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Blame the student

April 7, 2010

In the previous post, I spoke of the four areas you should investigate when a student fails your training program. Everyone’s finger is probably aiming toward the former trainee anyway, so here is a good place to start. Don’t just focus on the student’s shortcomings however, because there are a variety of ways that the student could have contributed to the lack of success and some of these can occur through no fault of theirs. There are six main areas to look at here:

Motivation: Motivation is a very important factor and can mean the difference between success and failure. It is one of the four golden rules of training and a massive learning multiplier. Motivation is a difficult aspect to measure, but there are some behavioural indicators that the trainer will observe during the training. Additionally, motivation is really only a symptom and it is most often the result of external factors, some of which are outside the view of the training team.

ASK: Were they enthusiastic about the training? Did they really try hard, put in extra curricular effort and seek additional assistance for the areas that challenged them the most? Did they initiate the training themselves or was it thrust upon them? Did they actually want to do it? Were they always on time? Early? Late, and if so on occasionally or consistently? Did they speak fondly of the challenges or complain about them to the bitter end?

Incentive: This ties in with motivation and is the external factors that the organisation adds to the training program. However, this is related directly to them due to the way that different students will respond to various incentives. It is the training team’s responsibility to identify which ones have greater value to the student and leverage them successfully.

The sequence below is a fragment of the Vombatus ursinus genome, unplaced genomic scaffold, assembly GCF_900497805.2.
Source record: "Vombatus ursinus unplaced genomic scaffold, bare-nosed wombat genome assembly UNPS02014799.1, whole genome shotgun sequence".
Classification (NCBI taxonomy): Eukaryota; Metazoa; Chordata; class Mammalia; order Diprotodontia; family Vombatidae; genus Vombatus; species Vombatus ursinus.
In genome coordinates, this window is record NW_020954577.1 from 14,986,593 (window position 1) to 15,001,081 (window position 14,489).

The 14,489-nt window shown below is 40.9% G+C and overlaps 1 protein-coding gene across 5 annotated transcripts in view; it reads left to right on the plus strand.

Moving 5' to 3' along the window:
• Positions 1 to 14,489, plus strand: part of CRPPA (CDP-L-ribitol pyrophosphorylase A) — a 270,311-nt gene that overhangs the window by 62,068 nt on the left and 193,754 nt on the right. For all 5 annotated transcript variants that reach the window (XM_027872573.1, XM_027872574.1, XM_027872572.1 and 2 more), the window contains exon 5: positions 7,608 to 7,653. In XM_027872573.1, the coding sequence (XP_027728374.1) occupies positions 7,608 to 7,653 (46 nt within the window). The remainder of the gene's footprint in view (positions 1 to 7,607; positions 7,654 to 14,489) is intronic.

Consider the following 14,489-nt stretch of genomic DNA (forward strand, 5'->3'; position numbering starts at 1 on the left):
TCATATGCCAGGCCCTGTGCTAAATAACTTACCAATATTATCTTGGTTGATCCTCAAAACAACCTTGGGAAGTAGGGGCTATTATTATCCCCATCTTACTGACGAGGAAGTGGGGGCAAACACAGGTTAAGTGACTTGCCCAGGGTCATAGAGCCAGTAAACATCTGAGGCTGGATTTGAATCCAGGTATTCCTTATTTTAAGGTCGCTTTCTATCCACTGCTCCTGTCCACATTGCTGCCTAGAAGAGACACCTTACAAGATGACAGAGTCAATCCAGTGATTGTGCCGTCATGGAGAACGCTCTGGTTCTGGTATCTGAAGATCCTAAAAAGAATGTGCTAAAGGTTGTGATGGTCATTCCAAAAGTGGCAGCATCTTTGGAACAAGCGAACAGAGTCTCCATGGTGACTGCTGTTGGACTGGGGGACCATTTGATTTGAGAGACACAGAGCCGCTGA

ASK: Was there a valid reason for them to succeed? Was there added responsibility, credibility or promotional opportunities to enhance their workplace status? Was their a financial incentive? Was the training relevant to them or did it at least equip them with skills that were either transferable or improve current work practices?

Expectations: If the student has a preconceived idea about the training that is vastly different from reality, they may be over whelmed by the complexity or difficulty of the challenges. If it doesn’t equip the student as they’d hoped or give them access to improvement opportunities, they could become disillusioned or even question the value of their own efforts in the process. This ties back into motivation obviously, but could also lead to stress related problems or self-suspension if they consider success unreachable.

ASK: What were their expectations of the training? Were they accurate? Was it challenging? Not challenging enough? Did the training prepare them for the assessment? Were they confident of success? Did they think they would fail? Did they feel that the overall objectives were met? Did the training team live up to their expectations?

Conditions: It is important to consider what else is going on in the student’s life and may have had an affect on the outcome. This need not only be related to personal issues, but could also be the result of competing demands of the workplace. A student already entrenched in the organisation may have other operational responsibilities that demand their attention, whilst new team members have the burden of learning team dynamics and workplace etiquette whilst meeting performance objectives. There is also the additional burden or worry when their continued employment is conditional of a successful outcome.